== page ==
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Monday, 14 March 2011

"What kind of God let's that happen?"


I love talking about my faith and I am always open to discussion on the subject. As I have said in a number of posts, I learn through discussions like this. Recently I have been discussing my beliefs with a close relative who is not a Christian. He is not in a good place emotionally or generally, and it breaks my heart to see him struggle and suffer, when I know he needs God in his life. Well, we all do, but some people just seem to be more needful than others if you know what I mean...
Anyway, it's interesting, as we have always had farily fesity 'debates' over the years, and this is something I know I cannot be too forceful on. He has to accept God for himself, I cannot 'persuade' him into believing, it has to be his choice. He raises lots of questions and is obviously 'seeking' but there are some things I just cannot answer. The age old question came out recently: 'what kind of God lets that happen...' usually brought up after a  tragedy, personal or otherwise.  Of course this time it was in relation to the earthquake/tsunami in Japan. 'What kind of God would let 10,000 people die in one go like that, just wiped out...? You can't tell me that they all deserved it' (which of course I would never say anyway)  and then 'if you really believe that your God can step into any situation, why didn't he step in then?'
It's THE question isn't it? How does one respond to that? Particularly to a non-believer. I can't quote scripture as he doesn't recognise it (as in he doesn't recognise the bible as the word of God, he just thinks a 'moral code'..).
And the thing is I'm not sure how I feel about this question, and so I have no idea how to respond. I think I personally have got to a point, Job like, where I understand that God can intervene but doesn't always. That there will always be some mysteries, I am not God and therefore I cannot begin to imagine how or why He makes the decisions he does.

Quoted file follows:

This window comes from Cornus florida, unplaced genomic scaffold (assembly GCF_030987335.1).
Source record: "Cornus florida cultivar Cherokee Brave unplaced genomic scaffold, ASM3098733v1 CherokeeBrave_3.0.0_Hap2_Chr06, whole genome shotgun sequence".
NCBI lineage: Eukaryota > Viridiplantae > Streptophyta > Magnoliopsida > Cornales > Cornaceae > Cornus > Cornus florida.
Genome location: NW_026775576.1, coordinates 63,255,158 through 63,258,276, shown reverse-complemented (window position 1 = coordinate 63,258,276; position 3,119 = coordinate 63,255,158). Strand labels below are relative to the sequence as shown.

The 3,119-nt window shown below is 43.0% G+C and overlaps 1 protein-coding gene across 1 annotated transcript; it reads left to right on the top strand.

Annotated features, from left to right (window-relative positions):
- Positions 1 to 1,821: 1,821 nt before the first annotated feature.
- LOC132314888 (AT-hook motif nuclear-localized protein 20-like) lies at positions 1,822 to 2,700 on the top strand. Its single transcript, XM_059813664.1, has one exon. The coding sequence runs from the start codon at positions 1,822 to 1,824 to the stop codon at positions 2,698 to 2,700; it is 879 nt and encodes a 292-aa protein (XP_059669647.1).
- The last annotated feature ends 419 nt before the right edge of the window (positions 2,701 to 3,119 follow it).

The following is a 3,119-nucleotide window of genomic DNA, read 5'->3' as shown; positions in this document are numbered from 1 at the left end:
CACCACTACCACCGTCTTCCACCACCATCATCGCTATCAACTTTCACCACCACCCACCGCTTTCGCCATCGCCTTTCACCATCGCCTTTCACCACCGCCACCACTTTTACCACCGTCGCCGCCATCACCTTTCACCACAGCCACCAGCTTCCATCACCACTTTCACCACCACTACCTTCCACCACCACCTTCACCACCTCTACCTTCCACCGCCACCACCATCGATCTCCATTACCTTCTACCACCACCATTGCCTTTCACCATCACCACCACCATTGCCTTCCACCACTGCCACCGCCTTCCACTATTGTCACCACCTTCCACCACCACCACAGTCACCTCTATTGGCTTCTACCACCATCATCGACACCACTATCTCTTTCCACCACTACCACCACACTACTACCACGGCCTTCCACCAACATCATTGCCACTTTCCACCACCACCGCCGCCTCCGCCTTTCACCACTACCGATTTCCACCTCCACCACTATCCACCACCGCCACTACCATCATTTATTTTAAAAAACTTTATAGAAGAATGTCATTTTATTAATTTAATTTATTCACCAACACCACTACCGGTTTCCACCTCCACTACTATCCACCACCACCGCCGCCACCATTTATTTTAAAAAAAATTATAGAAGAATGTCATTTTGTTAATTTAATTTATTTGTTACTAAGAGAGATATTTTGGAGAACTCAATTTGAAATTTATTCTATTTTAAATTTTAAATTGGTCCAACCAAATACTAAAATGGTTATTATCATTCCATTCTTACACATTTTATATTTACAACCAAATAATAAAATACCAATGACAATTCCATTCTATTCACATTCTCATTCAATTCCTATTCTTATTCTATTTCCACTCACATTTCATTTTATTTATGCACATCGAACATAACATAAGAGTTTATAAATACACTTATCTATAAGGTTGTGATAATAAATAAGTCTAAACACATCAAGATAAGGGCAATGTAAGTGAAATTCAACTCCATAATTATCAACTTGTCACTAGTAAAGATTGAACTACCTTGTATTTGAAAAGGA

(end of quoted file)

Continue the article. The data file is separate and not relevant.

That said, I do have a couple of stock answers to this question, such as 'I believe God is sovereign and can intervene in all situations, but sometimes choses not to'. But then that just provokes an angry response such as 'what kind of God picks and choses like that...' Or the other is that 'we live in a  fallen world and therefore sometimes that devil makes 'shit happen'.' Or another is that 'we have freedom of choice and our decisions sometimes cause stuff to happen, God cannot intervene in every situation or he would be a dictator'. But these do feel like pathetic responses in the face of what happened last Friday.  In truth I have no idea why God would let something like that happen, to wipe out so many people in one go like that. I cannot begin to understand so how can I explain to someone else?
So what can one say in the face of tragedy? How can one explain why God would step into one situation and not another? How can one respond after so many tragic deaths like last week, or even just one tragic death? - to a mother whose 7 year old son has been killed in an accident? or to the husband whose wife is dying of cancer in her 30s? or to the woman saw her own brother die in the sea? What can one say?

7 comments:

GOD thinker said...

All I know is that one day we will have a perfect world. He will come again and wipe every tear. There will be no more mourning, suffering or disease. The first time He came to make a way. The next time He will come in power and make all things new. As believers we can look forward to it and hopefully share our hope with others.

Thecurateswife said...

Having lived with a husband and 2 thinking sons who were not Christians, I regularly tossed around this subject. I reached the conclusion that God gave us free will. Just as He does not tell me what to wear each morning, or which job to do, He will walk beside us and guide us in whatever circumstances we find ourselves or we have put ourselves. But we have to choose to listen. Our world has many natural phenomena - the side of an active volcano and the river flood lands have the most fertile soil - people choose to live there, we build nuclear power plants and cities in known earthquake areas, we build fishing villages close to the sea and in coves rather than on the higher land even though we know tsunami are a possible risk in an earthquake area. Equally, illness, disease and accidents are part of a developing world, not pleasant or comfortable to live with, but we must learn from them so many things. There is enough food to feed the world but people starve. God will walk beside us as we learn compassion. I listened to a sermon on choices on Sunday, from Adam and Eve to Jesus being tempted - we are given choices too. And we can choose who we listen to for advice.